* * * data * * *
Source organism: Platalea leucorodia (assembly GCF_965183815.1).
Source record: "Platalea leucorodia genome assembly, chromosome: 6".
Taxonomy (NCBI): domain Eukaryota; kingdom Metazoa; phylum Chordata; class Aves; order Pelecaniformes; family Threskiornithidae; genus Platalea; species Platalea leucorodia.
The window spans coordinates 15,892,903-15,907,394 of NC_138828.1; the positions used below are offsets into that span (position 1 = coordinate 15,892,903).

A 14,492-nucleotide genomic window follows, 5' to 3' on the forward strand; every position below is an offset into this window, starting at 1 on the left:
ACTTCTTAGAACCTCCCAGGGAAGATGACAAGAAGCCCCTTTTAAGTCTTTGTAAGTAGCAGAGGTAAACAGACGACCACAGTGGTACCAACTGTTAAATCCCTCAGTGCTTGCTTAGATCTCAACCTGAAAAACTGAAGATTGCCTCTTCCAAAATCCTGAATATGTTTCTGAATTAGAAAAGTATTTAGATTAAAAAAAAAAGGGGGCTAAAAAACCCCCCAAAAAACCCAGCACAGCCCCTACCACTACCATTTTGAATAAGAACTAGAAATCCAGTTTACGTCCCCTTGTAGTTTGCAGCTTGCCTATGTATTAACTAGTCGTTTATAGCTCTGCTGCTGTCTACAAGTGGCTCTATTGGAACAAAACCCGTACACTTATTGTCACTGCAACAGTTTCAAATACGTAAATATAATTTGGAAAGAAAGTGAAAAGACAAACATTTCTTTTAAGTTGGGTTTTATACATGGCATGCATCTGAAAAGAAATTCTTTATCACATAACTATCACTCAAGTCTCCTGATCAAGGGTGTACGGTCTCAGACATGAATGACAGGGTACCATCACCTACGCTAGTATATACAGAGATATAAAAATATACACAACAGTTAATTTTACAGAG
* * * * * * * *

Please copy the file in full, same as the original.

Source organism: Platalea leucorodia (assembly GCF_965183815.1).
Source record: "Platalea leucorodia genome assembly, chromosome: 6".
Taxonomy (NCBI): domain Eukaryota; kingdom Metazoa; phylum Chordata; class Aves; order Pelecaniformes; family Threskiornithidae; genus Platalea; species Platalea leucorodia.
The window spans coordinates 15,892,903-15,907,394 of NC_138828.1; the positions used below are offsets into that span (position 1 = coordinate 15,892,903).

A 14,492-nucleotide genomic window follows, 5' to 3' on the forward strand; every position below is an offset into this window, starting at 1 on the left:
ACTTCTTAGAACCTCCCAGGGAAGATGACAAGAAGCCCCTTTTAAGTCTTTGTAAGTAGCAGAGGTAAACAGACGACCACAGTGGTACCAACTGTTAAATCCCTCAGTGCTTGCTTAGATCTCAACCTGAAAAACTGAAGATTGCCTCTTCCAAAATCCTGAATATGTTTCTGAATTAGAAAAGTATTTAGATTAAAAAAAAAAGGGGGCTAAAAAACCCCCCAAAAAACCCAGCACAGCCCCTACCACTACCATTTTGAATAAGAACTAGAAATCCAGTTTACGTCCCCTTGTAGTTTGCAGCTTGCCTATGTATTAACTAGTCGTTTATAGCTCTGCTGCTGTCTACAAGTGGCTCTATTGGAACAAAACCCGTACACTTATTGTCACTGCAACAGTTTCAAATACGTAAATATAATTTGGAAAGAAAGTGAAAAGACAAACATTTCTTTTAAGTTGGGTTTTATACATGGCATGCATCTGAAAAGAAATTCTTTATCACATAACTATCACTCAAGTCTCCTGATCAAGGGTGTACGGTCTCAGACATGAATGACAGGGTACCATCACCTACGCTAGTATATACAGAGATATAAAAATATACACAACAGTTAATTTTACAGAG